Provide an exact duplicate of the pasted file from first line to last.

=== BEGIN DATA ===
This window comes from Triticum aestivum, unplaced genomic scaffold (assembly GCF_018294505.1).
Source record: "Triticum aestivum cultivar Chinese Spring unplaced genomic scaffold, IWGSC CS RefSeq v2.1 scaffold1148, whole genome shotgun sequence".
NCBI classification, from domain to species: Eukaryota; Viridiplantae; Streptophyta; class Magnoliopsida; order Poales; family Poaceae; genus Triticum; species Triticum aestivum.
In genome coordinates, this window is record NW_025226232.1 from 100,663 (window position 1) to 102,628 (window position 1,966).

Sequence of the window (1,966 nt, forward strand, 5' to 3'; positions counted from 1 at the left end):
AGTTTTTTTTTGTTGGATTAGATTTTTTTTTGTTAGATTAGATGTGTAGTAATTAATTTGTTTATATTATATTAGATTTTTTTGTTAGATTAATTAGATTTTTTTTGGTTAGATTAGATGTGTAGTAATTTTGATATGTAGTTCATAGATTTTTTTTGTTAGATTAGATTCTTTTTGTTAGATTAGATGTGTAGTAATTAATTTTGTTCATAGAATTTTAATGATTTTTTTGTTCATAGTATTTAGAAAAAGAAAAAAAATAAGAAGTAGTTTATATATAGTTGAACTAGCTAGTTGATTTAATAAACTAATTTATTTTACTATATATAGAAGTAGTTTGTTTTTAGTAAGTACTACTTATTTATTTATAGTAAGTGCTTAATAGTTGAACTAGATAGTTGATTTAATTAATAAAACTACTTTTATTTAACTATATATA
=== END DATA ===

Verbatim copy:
This window comes from Triticum aestivum, unplaced genomic scaffold (assembly GCF_018294505.1).
Source record: "Triticum aestivum cultivar Chinese Spring unplaced genomic scaffold, IWGSC CS RefSeq v2.1 scaffold1148, whole genome shotgun sequence".
NCBI classification, from domain to species: Eukaryota; Viridiplantae; Streptophyta; class Magnoliopsida; order Poales; family Poaceae; genus Triticum; species Triticum aestivum.
In genome coordinates, this window is record NW_025226232.1 from 100,663 (window position 1) to 102,628 (window position 1,966).

Sequence of the window (1,966 nt, forward strand, 5' to 3'; positions counted from 1 at the left end):
AGTTTTTTTTTGTTGGATTAGATTTTTTTTTGTTAGATTAGATGTGTAGTAATTAATTTGTTTATATTATATTAGATTTTTTTGTTAGATTAATTAGATTTTTTTTGGTTAGATTAGATGTGTAGTAATTTTGATATGTAGTTCATAGATTTTTTTTGTTAGATTAGATTCTTTTTGTTAGATTAGATGTGTAGTAATTAATTTTGTTCATAGAATTTTAATGATTTTTTTGTTCATAGTATTTAGAAAAAGAAAAAAAATAAGAAGTAGTTTATATATAGTTGAACTAGCTAGTTGATTTAATAAACTAATTTATTTTACTATATATAGAAGTAGTTTGTTTTTAGTAAGTACTACTTATTTATTTATAGTAAGTGCTTAATAGTTGAACTAGATAGTTGATTTAATTAATAAAACTACTTTTATTTAACTATATATA